(R) After looking at a number of other post-WW II cases (I had no idea the court ruled on so many cases each year -- in some terms, a couple of hundred) I was struck by how mundane and obscure many of the issues on appeal are. It's mostly these relatively unimportant cases which receive unanimous verdicts.
(MB) Many times, what seems unimportant to lay observers may be a case which gives the Court an opportunity to clearly define a point of law as a precedent for future cases. They may also be private matters that outsiders have little or no interest in and the decision will have no effect upon anybody else. The Court also turns down the opportunity to hear a lot of cases. Given their potential case load, I doubt they would hear a case that they would consider unimportant.

The Creationists attempted to succeed by painting their brand of religion as "science" and they got the law passed on that basis. The law stayed on the books for five years before the glacial legal process even got it argued before the Supreme Court. This means that five years' worth of students in Louisiana high schools were affected by the provisions of that law before it was overturned.
(R) No, absolutely correct. Without a constitutional amendment modifying the relationship between church and state in this country, no law such as the Louisiana Creationism Act has the slightest chance of holding up in court. And it would be virtually impossible to get such an amendment ratified.
(MB) Why do you persist in avoiding the point here? I'm fully aware that no such law could ever become permanent or survive a court challenge. However, the point is that a law that is only on the books temporarily can have a profound impact while it is in force and whether or not it is eventually and inevitably struck down.
    Have you no concern for the five years' worth of Louisiana high school students whose educations were adversely affected by the Louisiana Creationism Act while it was in force? The eventual Supreme Court decision can't repair the damage that was done.

(R) It is true the legal system in this country is somewhat slow, but perhaps that is preferable to the alternative. After all, as Winston Churchill said, democracy is a terrible form of government, with its only saving grace being that it is better than any other.
(MB) I agree completely. However, this does not mean that we shouldn't be vigilant and should not attempt to prevent abuses of the system before they can happen.

It's anything but innuendo and/or conspiracy. Read the Creationist literature for absolute proof of what I say. In fact, pay attention to *any* argument based in religion that seeks to prevent certain things from being taught in schools. These folks echo much the same thing you did earlier in that they are all "worried" about the "consequences" of doing other than what they preach.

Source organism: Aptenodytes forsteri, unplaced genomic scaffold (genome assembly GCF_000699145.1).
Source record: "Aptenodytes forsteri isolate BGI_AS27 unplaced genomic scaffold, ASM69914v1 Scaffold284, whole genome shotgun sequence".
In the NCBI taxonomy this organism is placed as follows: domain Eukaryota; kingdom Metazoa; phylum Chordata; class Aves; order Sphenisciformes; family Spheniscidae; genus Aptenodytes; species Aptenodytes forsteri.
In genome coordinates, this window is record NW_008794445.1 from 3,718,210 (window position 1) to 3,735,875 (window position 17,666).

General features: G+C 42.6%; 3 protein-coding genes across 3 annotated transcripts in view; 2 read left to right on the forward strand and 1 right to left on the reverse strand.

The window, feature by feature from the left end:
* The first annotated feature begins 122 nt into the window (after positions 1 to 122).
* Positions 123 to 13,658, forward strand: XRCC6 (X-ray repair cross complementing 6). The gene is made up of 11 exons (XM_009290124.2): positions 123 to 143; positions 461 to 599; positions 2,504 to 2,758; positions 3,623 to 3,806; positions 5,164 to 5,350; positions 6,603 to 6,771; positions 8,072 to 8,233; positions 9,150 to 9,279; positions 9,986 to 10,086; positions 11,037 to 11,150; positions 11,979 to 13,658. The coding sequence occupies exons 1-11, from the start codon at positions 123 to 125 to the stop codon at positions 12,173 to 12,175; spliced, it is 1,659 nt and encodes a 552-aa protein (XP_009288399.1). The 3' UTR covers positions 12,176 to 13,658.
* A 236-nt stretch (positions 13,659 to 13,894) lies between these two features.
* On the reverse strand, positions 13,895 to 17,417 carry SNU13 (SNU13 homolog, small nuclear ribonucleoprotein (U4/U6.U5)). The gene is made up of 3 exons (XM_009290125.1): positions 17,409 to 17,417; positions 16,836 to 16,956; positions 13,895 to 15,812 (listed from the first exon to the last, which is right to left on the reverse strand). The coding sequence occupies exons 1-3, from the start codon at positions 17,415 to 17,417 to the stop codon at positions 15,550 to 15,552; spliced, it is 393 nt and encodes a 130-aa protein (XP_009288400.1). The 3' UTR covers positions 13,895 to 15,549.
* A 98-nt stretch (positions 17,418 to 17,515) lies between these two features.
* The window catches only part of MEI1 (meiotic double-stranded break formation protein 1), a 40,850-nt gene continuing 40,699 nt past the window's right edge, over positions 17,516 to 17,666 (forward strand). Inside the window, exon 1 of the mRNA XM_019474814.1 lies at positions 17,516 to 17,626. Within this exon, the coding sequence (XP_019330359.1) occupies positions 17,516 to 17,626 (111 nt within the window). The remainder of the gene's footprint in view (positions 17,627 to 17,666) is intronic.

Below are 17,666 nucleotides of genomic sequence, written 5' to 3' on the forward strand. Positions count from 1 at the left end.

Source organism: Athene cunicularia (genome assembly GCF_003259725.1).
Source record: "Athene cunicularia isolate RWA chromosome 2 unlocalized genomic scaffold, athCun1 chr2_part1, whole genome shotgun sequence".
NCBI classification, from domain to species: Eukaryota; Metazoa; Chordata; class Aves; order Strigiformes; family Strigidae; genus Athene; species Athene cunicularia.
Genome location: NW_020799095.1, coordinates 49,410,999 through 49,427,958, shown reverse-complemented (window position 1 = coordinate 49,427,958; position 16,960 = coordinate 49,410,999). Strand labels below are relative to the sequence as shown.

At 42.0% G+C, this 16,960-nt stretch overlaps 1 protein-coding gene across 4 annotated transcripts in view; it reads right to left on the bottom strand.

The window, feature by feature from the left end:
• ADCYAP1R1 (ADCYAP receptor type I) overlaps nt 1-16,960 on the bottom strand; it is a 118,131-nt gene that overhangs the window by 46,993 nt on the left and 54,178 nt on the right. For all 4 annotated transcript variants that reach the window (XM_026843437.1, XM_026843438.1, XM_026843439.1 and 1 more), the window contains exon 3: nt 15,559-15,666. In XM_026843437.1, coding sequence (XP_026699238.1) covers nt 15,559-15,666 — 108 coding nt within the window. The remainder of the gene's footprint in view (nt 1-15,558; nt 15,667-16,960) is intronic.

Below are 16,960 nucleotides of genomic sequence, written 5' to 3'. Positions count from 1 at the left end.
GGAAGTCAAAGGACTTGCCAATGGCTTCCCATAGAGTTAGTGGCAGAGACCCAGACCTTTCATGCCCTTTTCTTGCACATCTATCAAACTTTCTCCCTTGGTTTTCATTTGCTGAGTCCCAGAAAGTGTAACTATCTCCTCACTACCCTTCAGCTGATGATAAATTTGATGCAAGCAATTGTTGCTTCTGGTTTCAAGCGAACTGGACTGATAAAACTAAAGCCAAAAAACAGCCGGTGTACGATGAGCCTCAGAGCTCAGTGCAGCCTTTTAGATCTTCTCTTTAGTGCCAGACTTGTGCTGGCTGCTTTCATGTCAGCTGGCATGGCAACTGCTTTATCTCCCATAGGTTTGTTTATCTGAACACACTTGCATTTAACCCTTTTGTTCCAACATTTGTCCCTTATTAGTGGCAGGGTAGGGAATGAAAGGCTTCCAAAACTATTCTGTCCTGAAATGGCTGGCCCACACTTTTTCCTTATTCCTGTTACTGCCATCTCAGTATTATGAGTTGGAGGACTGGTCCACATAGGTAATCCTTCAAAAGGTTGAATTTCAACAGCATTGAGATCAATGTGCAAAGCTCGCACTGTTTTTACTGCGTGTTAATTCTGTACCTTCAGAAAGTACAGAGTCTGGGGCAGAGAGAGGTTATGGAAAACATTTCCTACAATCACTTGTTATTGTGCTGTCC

(R) All right, I'll grant you, you have now defined "them." It appears to be over-zealous religious people, particularly those who believe in a literal translation of the creation stories in the Bible. If you were to use the words "strict fundamentalist" to preface your views on the religious beliefs you don't care for, I think you would find I wouldn't disagree with what you say -- at least not all the time. But if you don't define your targets, such statements remain innuendo -- or worse.
(MB) When we are in the middle of a discussion about Creationism and the actions of Fundamentalist Christians and other religious activists, is it necessary to redefine the use of the words "they" or "them" each time such words are used so that there's no confusion about who is being discussed?
    Besides that, the point is the actions being undertaken. If the "majority of religious individuals" truly opposes them, why don't they tell the activists to shut up and make it clear that they do not represent the views of the majority? If that was made clear, do you really think that anybody would take the squeaky wheels seriously, no matter how indignant their righteousness?

(R) To respond to your latest comment, let me say a few things. First of all, most of these people are probably more concerned with what is taught to their own children than the children of others.
(MB) If that is so, why don't they just take their children to a private religious school (or homeschool them) instead of trying to overturn the public education system and interfere with everybody else's children?

(R) Additionally, with the current state of affairs in public education, perhaps what is being taught there is a likely candidate for concern, is it not?
(MB) Nope. The basics are still there and there's no need to change them. Additionally, the addition of vocational education and special courses for gifted students improves things. The problem today is that students are no longer instilled with discipline or any ability or desire to learn or understand anything that they are taught. Adding religious fairy tales to the curricula will not make anything better in this regard.